Green v. Social Security Administration
ORDER AFFIRMING THE COMMISSIONER. The ALJ properly determine Green's RFC and posed a proper hypothetical question to the VE. The decision of the ALJ is hereby affirmed. Signed by Magistrate Judge Jerome T. Kearney on 5/22/2017. (jak)
IN THE UNITED STATES DISTRICT COURT
EASTERN DISTRICT OF ARKANSAS
DENA LYNN GREEN
NANCY A. BERRYHILL,
Social Security Administration
ORDER AFFIRMING THE COMMISSIONER
Dena Green applied for social security disability benefits with an amended
alleged onset date of December 1, 2010. (R. at 33). After a hearing, the administrative
law judge (ALJ) denied Green’s applications. (R. at 20). The Appeals Council declined
review. (R. at 1). The ALJ’s decision stands as the Commissioner’s final decision, and
Green has requested judicial review. The parties have consented to the jurisdiction of
the Magistrate Judge.
For the reasons stated below, this Court affirms the ALJ’s decision.
The Commissioner’s Decision
The ALJ found that Green had the severe impairments of bronchitis/asthma;
degenerative disk disease; degenerative joint disease; arthritis; medial meniscus tear;
obesity; and anxiety. (R. at 11). The ALJ then determined that Green had the residual
functional capacity to perform less than the full range of sedentary work, specifically
that she could lift and/or carry up to 10 pounds occasionally; sit six hours in an eight
hour day; stand and walk a total of two hours in an eight hour day; occasionally stoop,
crouch, bend, kneel, crawl, and balance; perform work that is simple, routine, and
repetitive with supervision that is simple, direct, and concrete; would be unable to
tolerate excessive exposure to dust, smoke, fumes, and other pulmonary irritants; and
would require a cane to work. (R. at 14). Having taken testimony from a vocational
expert (VE), the ALJ then found that Green could not return to her past relevant work.
(R. at 18). However, the ALJ found that Green could perform such jobs as a food order
clerk or a charge account clerk. (R. at 19). Accordingly, the ALJ determined that Green
was not disabled at step 5 of the five-step evaluative process. (R. at 20).
Green argues that the ALJ erred in determining her RFC and failed to present a
proper hypothetical to the VE. Specifically, she argues that she is unable to effectively
ambulate, that her obesity was not accounted for, and that the ALJ did not account for
her need to keep her legs elevated.
This Court will affirm the ALJ’s decision if it is supported by “substantial
evidence in the record as a whole,” which is more than a scintilla but less than a
preponderance. Slusser v. Astrue, 557 F.3d 923, 925 (8th Cir. 2009). Even if it is
possible to draw two inconsistent positions from the evidence, the Court must affirm if
one of those positions represents the ALJ’s findings. Milam v. Colvin, 794 F.3d 978, 983
(8th Cir. 2015).
While Green argues for additional limitations that the ALJ did not include, she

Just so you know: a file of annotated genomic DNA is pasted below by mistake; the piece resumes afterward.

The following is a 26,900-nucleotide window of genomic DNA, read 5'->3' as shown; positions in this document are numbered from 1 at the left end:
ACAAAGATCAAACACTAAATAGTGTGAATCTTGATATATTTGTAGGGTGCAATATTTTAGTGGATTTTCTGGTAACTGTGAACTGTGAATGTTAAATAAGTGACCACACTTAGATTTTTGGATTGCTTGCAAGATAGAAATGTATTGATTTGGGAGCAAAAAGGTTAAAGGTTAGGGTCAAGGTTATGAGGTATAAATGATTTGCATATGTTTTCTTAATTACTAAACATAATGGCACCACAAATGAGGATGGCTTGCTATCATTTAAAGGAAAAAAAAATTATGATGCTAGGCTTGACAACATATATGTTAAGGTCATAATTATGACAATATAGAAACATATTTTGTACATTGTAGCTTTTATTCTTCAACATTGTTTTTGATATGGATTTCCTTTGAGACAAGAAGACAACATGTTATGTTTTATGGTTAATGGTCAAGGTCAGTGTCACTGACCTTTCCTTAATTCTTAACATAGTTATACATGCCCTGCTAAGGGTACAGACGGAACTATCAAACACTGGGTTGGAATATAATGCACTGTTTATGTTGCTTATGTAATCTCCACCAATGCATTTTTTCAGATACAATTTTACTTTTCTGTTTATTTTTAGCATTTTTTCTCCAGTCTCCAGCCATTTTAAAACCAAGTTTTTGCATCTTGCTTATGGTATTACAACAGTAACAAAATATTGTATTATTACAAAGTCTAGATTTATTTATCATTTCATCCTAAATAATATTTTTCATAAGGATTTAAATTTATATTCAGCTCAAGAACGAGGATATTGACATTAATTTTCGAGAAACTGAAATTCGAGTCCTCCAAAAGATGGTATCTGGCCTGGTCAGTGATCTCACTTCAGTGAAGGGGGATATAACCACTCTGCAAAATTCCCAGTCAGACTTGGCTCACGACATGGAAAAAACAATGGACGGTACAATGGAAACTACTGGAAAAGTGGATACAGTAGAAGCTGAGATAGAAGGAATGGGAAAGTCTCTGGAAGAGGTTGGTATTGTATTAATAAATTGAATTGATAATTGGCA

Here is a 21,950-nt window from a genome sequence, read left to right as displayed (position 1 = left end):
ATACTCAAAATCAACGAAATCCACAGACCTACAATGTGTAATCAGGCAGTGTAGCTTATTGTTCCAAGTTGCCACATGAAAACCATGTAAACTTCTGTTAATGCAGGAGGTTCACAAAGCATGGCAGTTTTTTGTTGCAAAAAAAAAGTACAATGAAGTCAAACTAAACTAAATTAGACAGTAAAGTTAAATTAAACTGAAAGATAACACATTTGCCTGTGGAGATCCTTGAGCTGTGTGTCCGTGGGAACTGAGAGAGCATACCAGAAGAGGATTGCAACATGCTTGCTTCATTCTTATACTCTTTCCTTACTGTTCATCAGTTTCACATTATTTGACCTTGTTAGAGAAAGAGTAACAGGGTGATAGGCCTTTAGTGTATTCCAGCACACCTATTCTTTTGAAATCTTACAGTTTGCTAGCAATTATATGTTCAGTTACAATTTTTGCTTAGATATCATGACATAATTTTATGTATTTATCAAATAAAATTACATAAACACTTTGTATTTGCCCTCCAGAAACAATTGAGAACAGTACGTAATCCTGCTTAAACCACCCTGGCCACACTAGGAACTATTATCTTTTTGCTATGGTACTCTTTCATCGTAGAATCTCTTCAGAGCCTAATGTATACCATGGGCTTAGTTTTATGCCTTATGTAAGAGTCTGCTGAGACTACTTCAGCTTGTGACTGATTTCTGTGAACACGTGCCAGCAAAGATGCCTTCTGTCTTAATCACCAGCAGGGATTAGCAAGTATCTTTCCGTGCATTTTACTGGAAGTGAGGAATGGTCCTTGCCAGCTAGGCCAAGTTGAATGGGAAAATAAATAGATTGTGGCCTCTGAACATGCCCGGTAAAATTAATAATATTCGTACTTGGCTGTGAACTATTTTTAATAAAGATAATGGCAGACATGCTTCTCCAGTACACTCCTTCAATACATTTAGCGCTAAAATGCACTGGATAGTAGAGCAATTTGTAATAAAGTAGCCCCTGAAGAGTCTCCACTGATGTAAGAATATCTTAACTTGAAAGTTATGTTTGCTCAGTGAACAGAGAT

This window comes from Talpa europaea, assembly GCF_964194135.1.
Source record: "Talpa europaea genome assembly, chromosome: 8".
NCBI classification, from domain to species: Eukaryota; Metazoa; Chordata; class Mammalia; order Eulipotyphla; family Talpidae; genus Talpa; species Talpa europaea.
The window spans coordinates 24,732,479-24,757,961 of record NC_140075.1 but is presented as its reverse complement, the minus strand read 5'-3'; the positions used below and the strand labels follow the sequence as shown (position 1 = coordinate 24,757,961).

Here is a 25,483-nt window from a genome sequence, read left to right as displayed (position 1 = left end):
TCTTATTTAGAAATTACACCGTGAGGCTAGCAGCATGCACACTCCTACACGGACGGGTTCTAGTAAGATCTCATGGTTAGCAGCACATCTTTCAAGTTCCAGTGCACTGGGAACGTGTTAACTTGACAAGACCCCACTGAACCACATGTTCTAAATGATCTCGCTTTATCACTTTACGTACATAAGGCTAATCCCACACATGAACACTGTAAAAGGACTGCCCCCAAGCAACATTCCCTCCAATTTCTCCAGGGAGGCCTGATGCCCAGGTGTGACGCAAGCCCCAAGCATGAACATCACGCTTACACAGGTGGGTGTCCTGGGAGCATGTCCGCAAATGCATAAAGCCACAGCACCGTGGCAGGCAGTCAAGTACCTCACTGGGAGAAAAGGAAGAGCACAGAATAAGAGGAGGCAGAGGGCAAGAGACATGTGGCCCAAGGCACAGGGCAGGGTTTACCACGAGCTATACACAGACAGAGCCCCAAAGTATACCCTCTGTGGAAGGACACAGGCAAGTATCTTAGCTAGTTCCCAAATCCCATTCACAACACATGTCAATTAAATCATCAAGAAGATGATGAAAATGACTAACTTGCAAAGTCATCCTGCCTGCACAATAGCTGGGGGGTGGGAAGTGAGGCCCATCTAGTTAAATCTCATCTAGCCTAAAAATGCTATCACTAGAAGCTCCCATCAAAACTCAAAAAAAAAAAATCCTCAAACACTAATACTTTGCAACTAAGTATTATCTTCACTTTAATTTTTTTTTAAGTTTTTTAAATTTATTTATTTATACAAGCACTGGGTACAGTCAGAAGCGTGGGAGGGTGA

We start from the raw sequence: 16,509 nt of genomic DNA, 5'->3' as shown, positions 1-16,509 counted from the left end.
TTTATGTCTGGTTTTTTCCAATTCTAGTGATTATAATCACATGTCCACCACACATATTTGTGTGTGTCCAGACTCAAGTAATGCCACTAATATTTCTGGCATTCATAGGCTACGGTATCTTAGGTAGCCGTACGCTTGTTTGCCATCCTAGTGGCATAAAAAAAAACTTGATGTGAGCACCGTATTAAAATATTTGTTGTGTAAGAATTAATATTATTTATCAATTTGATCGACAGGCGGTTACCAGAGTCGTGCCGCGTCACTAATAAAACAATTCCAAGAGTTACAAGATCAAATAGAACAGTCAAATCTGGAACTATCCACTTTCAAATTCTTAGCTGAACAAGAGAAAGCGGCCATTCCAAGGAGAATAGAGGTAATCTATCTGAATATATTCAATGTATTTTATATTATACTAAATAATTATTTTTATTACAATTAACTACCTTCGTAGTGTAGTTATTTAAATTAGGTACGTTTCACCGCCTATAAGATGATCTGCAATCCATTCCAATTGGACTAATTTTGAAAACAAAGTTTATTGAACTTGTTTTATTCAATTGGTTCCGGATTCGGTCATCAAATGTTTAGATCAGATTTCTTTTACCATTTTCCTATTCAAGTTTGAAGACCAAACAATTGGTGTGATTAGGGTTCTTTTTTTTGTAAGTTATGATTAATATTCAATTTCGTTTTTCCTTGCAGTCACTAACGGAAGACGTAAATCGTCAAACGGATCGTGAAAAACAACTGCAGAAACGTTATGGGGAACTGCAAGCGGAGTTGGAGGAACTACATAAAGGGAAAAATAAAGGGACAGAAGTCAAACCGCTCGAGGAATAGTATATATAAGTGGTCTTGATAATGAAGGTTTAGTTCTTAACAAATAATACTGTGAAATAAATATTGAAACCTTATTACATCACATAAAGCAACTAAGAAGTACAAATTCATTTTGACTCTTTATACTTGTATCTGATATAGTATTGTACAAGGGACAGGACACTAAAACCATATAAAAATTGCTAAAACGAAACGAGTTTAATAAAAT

cites to no medical evidence supporting those limitations. She notes numerous findings
relating to the degenerative joint disease in her knee, but the ALJ fully considered her
history of knee problems. (R. at 16–17). Additionally, while Green takes issue with the
ALJ’s focus on her use of a cane for balance, this was the wording used by her own
doctor. (R. at 16, 590). Her doctor even noted that “she feels like she is getting around
okay.” (R. at 590). The ALJ included the use of a cane in the RFC, so it is unclear how
the ALJ’s statements regarding her use of a cane are either inaccurate or prejudicial.
The record is also devoid of any physician’s opinion imposing additional
limitations on Green due to her obesity. Further, the ALJ specifically considered her
obesity in the opinion, noting that it “most likely complicates her knee and back
problems, as well as her respiratory impairments.” (R. at 17).
Green also maintains that her use of narcotic pain medication precludes the
ability to work due to side effects. However, she reported that she suffered no side
effects from the use of her medication. (R. at 208). She also stated that her pain lasts
“until I take my medicine.” (R. at 207). If an impairment can be controlled with
medication, it cannot be considered disabling. Turpin v. Colvin, 750 F.3d 989, 993 (8th
Green briefly summarizes listings 1.03 and 1.02 but makes no clear argument as
to their application. However, as Green can ambulate effectively, she meets neither
listing. 20 C.F.R. § Pt. 404, Subpt. P, App. 1.
As to Green’s alleged need to elevate her legs, there is no medical evidence
showing that she needs to do so. The only evidence suggesting that she needs to elevate
her legs comes from her testimony. (R. at 34–35). The ALJ discredited Green’s
subjective allegations for legally sufficient reasons. (R. at 15–18). She also does not
challenge the ALJ’s credibility determination and has not demonstrated that it was
Concerning the hypothetical question posed to the VE, the ALJ’s question
included all of the limitations identified in the RFC, and Green has failed to show that
the ALJ excluded any limitation that is supported by substantial evidence on the record
as a whole. As such, the hypothetical question was sufficient.
A reasonable mind would find that the evidence is adequate to support the ALJ’s
decision. The ALJ properly determined Green’s RFC and posed a proper hypothetical
question to the VE. The decision of the ALJ is hereby affirmed.
It is so ordered this 22nd day of May 2017.
JEROME T. KEARNEY
UNITED STATES MAGISTRATE JUDGE
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